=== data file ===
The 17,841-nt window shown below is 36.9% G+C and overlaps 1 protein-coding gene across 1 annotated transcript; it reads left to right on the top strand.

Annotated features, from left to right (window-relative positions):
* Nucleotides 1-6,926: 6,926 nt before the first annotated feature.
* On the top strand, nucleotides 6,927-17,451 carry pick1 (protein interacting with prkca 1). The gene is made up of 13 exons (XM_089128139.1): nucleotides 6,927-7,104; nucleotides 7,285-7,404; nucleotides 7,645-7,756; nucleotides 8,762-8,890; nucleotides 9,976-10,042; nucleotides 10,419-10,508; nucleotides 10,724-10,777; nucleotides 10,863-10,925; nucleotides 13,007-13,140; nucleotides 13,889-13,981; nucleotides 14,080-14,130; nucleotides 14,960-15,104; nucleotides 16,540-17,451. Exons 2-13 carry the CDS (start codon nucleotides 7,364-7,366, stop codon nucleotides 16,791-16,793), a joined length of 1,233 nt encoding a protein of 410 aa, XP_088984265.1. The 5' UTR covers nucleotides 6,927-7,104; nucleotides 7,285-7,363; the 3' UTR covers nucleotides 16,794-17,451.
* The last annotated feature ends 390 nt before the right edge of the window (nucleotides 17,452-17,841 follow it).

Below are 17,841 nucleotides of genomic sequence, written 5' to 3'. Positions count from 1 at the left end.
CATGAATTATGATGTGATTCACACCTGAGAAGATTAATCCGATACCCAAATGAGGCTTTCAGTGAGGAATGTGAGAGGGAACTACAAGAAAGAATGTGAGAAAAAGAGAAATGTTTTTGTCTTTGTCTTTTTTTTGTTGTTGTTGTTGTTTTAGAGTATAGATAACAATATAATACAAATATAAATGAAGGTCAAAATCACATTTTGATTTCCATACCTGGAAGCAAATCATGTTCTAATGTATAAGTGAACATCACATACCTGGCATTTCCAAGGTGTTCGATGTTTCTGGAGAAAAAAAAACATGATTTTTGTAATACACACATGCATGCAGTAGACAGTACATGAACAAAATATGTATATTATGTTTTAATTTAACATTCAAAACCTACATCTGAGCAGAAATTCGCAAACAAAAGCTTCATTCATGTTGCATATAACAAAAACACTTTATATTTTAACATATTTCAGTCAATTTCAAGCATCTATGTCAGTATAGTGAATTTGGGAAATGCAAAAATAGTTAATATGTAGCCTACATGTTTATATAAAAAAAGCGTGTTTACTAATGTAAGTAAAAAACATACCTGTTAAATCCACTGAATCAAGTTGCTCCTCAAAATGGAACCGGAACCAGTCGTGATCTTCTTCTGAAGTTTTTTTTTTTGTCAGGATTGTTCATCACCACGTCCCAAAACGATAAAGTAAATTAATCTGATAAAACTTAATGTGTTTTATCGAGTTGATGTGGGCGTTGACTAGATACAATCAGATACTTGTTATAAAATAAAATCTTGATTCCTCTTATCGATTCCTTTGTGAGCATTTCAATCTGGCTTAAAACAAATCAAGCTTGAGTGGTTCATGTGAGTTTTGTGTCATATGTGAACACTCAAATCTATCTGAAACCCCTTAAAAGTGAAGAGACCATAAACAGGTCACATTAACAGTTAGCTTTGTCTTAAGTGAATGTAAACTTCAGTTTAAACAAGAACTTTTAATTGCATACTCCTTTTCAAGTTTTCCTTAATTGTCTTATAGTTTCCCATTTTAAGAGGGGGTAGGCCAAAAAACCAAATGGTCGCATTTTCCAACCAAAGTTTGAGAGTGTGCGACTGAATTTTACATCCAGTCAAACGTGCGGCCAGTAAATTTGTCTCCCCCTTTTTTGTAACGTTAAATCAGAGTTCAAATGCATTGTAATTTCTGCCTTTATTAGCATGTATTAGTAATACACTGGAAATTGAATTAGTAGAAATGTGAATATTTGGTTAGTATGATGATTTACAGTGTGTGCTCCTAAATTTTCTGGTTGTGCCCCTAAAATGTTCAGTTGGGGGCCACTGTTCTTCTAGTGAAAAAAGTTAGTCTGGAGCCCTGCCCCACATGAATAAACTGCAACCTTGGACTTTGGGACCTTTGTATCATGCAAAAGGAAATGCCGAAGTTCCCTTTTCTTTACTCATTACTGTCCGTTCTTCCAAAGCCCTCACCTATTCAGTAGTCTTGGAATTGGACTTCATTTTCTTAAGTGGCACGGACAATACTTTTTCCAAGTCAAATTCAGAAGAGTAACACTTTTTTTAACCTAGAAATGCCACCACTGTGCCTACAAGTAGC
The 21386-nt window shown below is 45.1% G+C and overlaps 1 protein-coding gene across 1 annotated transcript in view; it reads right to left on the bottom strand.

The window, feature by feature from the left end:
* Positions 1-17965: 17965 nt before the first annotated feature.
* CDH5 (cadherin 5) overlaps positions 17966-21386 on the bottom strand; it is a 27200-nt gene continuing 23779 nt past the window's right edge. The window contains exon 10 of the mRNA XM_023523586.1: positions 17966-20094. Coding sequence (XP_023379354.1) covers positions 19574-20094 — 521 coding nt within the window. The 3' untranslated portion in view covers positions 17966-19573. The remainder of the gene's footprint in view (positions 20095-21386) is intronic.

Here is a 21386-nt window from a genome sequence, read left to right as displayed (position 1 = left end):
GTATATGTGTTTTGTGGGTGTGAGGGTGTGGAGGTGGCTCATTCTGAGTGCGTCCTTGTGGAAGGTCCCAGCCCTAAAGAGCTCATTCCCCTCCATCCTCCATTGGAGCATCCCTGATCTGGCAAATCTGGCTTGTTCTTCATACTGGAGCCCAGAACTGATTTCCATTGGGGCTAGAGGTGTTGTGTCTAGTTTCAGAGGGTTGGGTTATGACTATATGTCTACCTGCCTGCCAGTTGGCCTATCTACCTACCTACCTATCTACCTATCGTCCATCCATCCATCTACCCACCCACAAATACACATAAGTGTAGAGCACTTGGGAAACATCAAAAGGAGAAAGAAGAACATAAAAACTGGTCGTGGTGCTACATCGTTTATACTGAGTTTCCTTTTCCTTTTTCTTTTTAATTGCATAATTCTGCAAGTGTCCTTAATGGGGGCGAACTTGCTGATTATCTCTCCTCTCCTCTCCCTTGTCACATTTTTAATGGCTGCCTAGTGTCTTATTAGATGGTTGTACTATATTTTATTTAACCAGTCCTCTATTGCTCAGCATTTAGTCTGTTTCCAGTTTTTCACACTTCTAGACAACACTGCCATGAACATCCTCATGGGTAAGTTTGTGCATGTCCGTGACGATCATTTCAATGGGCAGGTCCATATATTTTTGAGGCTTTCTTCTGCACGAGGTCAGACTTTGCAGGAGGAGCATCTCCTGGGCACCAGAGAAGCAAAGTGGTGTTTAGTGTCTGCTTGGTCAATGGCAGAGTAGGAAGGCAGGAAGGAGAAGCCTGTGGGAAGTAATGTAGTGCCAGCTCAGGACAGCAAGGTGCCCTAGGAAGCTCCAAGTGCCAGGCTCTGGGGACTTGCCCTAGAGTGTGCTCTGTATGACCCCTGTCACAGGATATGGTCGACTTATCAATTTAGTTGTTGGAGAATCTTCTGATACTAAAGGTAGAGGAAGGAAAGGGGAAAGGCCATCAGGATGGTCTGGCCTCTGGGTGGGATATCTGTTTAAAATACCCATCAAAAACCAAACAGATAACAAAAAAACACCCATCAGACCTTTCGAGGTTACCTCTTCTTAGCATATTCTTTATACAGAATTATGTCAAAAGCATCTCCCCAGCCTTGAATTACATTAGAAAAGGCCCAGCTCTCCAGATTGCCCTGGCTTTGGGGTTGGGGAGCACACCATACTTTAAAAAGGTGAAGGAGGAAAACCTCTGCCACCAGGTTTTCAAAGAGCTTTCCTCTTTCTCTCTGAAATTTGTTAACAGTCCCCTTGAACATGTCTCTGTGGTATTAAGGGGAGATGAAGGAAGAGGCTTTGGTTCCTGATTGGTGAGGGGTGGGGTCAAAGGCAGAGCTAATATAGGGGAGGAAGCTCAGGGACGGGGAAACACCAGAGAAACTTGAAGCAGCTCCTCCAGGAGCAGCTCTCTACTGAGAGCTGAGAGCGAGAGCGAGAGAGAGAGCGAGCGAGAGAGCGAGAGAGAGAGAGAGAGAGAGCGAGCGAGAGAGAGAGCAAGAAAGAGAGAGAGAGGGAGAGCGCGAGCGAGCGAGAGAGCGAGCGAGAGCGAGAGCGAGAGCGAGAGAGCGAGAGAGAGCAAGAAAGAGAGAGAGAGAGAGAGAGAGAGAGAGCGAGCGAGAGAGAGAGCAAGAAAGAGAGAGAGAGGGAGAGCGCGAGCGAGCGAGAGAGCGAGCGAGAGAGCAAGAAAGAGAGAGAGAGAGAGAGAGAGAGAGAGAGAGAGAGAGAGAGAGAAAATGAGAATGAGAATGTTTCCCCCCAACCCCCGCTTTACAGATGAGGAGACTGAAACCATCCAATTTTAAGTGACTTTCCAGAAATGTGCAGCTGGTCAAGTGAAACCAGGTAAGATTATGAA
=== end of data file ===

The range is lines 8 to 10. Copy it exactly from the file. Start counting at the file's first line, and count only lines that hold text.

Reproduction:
The 21386-nt window shown below is 45.1% G+C and overlaps 1 protein-coding gene across 1 annotated transcript in view; it reads right to left on the bottom strand.

The window, feature by feature from the left end:
* Positions 1-17965: 17965 nt before the first annotated feature.